3. For the Input, select billingRecord for record, rate1 and rate2 for the rate1 and rate2 variables respectively, and increment for increment_in_sec.
  4. For the Output variable named total_charge, select chargeOutput.
  5. Save the editor.

The completed Rule6 should look like Figure 28.

Figure 28: The completed Rule6
The completed Rule6

Just to put things in perspective, figure 29 shows the entire completed rule set.

Figure 29: The completed getBillingRS rule set
The completed getBillingRS rule set

Step 7: Create and test the BillingSystem component

You have just finished creating your rule group that uses a rule set and if-then rules. Now we'll add the rule group to your assembly diagram and test it.

  1. In the Business Integration view, under the Rule Groups category, select BillRecord and drag it to the assembly diagram.

The BillRecordRG rule group component has two partner references that need to be connected to the corresponding components, as you might remember from the second and third, articles. Follow these steps to connect the partner references to the corresponding components:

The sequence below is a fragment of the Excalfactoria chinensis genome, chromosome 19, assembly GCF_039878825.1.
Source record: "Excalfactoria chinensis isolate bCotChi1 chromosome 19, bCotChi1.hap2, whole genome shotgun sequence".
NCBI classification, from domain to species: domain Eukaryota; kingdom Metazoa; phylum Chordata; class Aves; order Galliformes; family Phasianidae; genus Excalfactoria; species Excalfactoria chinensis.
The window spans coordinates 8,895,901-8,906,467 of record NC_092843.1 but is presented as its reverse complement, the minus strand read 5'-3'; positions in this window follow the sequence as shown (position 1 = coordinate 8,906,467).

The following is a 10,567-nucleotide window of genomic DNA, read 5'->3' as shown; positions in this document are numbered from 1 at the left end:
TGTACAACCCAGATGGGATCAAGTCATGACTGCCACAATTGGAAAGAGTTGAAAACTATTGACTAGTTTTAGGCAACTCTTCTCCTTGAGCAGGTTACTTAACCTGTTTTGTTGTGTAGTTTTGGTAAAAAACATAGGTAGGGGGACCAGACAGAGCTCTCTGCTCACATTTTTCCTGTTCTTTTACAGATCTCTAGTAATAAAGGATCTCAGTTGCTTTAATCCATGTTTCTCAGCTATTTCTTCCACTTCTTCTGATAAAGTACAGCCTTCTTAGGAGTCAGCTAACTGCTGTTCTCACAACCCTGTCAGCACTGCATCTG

1. Connect the top reference of BillRecordRG to the InternationalRateRG component.
  2. Connect the bottom reference to the TotalCharge component.
Figure 30: The BillingSystem assembly diagram
The BillingSystem assembly diagram

To clean up the assembly diagram, drag the components around to match Figure 31, or just right-click the editor and select LayoutContents. Either way, you're done! Now you can test the entire module.

  1. Right click the canvas in the assembly diagram and select Test Module.
  2. In the integration test client input editor, select BillRecordRG as the component.
  3. Enter the parameters shown in Figure 31, and then click Continue.
Figure 31: Testing the BillRecordRG
Testing the BillRecordRG

Figure 32 shows the result.

Figure 32: The BillRecordRG test result
The BillRecordRG test result

Step 8: Using the Business Rules Manager

The Business Rules Manager is a Web client that helps you administer and configure your rules at runtime, based on changing business conditions. By default, the Business Rules Manager is not installed, so run a command line script to install it.